Few have articulated America’s ongoing struggles with race better than the African-American writer and social critic James Baldwin.
“We carry our history with us,” he said. He wanted to make certain we understood that.
A gay man, he fled the racism of a country that would not accept him, much less nurture his talents and allow him to flower. But he came back from self-imposed exile in France for long stretches during the turbulent years of the Civil Rights Movement to make the intellectual case for equal rights in debates, in essays and magazine articles and in long, thoughtful TV interviews back when TV did long, thoughtful intellectual interviews.
“I Am Not Your Negro” is a filmed attempt to complete his last, long-contemplated but never finished project. “Remember This House” was to be his researched and annotated memoir of three Civil Rights leaders martyred by the cause.
Raoul Peck’s film uses Baldwin’s many TV appearances — most famously on “The Dick Cavett Show” — and his letters to his agent, Jay Acton, letters voiced by Samuel L. Jackson, which outlined the parameters of the project and Baldwin’s memories of Martin Luther King, Jr., Malcolm X and Megdar Evers.
In those letters, Baldwin described the photo that so moved him that he had to return to America to weigh in on the great issue of our times. It was a news image of Dorothy Counts, the gutsy and assailed young black woman who integrated Charlotte, N.C.’s public schools. Her courage reminded Baldwin that he “missed the life that nourished me,” awful as it sometimes was, that he needed to reconnect with African America and African Americans, who possessed “that style like no other people in the world.”
Peck uses grim images from the era — white rioters attacking black protesters at lunch counters or in voting rights marches — as well as footage of police beatings, then and now, murdered kids, from the 1950s through Trayvon Martin on up to today — to underscore Baldwin’s incisive arguments about the disconnect between what Black America experienced and what White America wanted to see.
“White Americans’ evaluations of these matters are laughable,” he intones over the whitewashed TV and film images of “The fabulous ’50s.” He bites off lines about the violence of “the vast, unthinking, heedless and cruel white majority” as images of recent unrest in Ferguson, Missouri plays out on screen.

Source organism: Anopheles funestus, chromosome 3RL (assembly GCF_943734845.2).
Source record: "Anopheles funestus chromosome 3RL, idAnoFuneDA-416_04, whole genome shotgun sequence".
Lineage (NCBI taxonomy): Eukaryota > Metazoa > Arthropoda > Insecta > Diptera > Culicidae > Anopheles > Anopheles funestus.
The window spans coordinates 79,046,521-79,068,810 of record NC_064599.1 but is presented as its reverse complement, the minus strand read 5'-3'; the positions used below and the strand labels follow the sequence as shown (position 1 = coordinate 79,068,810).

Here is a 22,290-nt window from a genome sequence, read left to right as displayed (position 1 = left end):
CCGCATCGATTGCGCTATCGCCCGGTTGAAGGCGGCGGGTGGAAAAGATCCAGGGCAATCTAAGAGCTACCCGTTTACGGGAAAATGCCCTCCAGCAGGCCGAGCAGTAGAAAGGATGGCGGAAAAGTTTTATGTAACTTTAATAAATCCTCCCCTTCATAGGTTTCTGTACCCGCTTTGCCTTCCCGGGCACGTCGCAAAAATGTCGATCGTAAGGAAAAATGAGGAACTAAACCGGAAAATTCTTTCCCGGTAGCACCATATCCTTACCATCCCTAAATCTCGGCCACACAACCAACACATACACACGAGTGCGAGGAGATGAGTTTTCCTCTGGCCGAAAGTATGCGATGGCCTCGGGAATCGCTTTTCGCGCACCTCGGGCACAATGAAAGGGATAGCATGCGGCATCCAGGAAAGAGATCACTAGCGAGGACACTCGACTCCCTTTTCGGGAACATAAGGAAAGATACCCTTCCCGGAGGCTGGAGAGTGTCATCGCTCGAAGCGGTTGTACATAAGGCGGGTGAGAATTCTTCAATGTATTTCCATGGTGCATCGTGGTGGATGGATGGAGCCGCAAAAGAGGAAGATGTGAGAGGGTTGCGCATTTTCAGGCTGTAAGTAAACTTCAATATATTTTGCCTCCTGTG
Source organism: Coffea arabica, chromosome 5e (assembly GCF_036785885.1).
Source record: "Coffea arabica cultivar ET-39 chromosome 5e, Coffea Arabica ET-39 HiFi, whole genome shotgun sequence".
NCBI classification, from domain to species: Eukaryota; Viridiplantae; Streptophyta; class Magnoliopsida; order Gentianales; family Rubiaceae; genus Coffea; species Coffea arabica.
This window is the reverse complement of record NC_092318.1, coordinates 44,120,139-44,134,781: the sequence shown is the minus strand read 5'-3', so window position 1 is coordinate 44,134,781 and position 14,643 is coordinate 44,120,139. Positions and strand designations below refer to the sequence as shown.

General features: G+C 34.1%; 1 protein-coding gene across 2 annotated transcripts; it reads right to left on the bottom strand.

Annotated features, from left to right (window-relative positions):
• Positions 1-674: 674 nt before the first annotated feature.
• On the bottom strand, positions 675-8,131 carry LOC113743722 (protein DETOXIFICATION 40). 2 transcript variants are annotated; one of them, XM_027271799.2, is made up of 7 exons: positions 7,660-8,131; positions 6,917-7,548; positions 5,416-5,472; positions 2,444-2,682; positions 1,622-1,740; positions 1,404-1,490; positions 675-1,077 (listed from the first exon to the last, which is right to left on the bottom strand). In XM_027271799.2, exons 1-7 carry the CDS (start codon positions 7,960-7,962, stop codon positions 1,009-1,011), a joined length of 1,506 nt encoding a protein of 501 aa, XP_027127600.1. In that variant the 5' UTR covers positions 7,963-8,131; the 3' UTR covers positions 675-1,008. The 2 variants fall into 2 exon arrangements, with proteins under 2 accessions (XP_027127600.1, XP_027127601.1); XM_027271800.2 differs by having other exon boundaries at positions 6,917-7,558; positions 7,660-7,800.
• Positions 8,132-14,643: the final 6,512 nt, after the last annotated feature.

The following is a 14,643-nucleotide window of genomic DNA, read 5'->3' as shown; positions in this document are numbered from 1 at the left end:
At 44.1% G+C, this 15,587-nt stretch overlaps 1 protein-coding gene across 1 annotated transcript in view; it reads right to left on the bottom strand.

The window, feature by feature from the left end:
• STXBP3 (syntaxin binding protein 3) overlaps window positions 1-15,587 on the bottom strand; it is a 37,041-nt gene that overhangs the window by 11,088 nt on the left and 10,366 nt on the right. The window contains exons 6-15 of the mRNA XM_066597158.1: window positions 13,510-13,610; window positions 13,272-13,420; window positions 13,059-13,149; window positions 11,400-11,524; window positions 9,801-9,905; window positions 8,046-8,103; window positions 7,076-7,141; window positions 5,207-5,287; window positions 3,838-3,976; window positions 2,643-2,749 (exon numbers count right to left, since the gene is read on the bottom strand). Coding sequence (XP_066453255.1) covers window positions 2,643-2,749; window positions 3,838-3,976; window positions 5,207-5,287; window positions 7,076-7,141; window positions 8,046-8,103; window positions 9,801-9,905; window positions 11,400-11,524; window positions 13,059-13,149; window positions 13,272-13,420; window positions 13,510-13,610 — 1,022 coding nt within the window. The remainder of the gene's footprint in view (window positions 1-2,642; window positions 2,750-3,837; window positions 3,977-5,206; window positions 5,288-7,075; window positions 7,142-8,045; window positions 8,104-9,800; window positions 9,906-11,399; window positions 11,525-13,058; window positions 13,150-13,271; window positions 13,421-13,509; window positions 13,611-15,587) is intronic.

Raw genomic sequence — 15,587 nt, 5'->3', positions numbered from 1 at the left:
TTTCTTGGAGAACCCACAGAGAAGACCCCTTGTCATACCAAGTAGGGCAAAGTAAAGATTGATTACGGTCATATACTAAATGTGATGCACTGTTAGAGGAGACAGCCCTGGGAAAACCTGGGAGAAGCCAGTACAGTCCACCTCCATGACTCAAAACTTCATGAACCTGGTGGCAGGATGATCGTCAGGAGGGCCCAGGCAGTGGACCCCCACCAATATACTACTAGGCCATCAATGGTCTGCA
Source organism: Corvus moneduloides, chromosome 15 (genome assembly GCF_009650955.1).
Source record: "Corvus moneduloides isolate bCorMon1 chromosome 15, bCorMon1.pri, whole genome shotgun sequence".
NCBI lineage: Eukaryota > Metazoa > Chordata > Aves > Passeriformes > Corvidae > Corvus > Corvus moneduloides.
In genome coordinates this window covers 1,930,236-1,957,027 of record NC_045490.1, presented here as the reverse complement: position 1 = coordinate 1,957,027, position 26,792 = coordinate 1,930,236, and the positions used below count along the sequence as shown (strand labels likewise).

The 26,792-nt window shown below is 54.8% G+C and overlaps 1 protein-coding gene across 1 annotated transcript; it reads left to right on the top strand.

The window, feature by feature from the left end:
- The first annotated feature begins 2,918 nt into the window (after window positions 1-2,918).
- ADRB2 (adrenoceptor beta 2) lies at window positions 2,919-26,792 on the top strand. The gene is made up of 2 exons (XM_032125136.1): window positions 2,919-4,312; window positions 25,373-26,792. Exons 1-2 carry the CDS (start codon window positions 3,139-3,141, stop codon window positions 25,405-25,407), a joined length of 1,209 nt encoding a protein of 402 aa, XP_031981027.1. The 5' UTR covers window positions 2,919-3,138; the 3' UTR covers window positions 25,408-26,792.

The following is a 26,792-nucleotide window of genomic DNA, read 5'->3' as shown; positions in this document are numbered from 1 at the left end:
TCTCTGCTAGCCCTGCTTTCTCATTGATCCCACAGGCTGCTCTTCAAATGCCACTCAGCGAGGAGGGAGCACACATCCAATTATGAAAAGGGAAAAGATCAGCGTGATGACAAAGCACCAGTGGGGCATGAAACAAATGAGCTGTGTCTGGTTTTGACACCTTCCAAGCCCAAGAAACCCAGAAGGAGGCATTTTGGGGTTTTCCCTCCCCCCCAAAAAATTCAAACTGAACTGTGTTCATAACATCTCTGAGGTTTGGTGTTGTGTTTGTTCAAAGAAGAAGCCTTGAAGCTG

Images from way back when remind us that swastikas and Confederate flags have long been a part of the iconography of American racists.
In film chapters with titles such as “Paying My Dues” and “Purity,” Baldwin recalls his own journey, from exile to involvement.
Baldwin, in his letters, sets up the conflict between non-violent Martin Luther King, Jr. and “any means necessary” militant Malcolm X, men he saw “being driven closer and closer together” over the years he knew them until, by the time each was murdered, their positions on the “movement” were mirror images.
Peck’s brilliant and timely film ranges from “the famed Bobby Kennedy meeting” Baldwin and playwright Lorraine Hansbury (“A Raisin in the Sun”) had with the former attorney general, to images of white people “apologizing” for America’s history of racism, white people who include Ronald Reagan and Donald Trump.
But best of all is the man who stands front and center, thinking, smoking and expounding, off-the-cuff, about a subject he spent his career and life mulling over, fuming over and struggling to understand in depth. At a time when intellectualism is once again under assault in America, it’s worth remembering that we once produced giants like James Baldwin, and had the good sense to honor and embrace them. Eventually.
MPAA Rating:PG-13 for disturbing violent images, thematic material, language and brief nudity
Cast: James Baldwin, Malcolm X, Martin Luther King, Jr. and the voice of Samuel L. Jackson
Credits:Directed by Raoul Peck, written by James Baldwin. A Magnolia release.
Running time: 1:32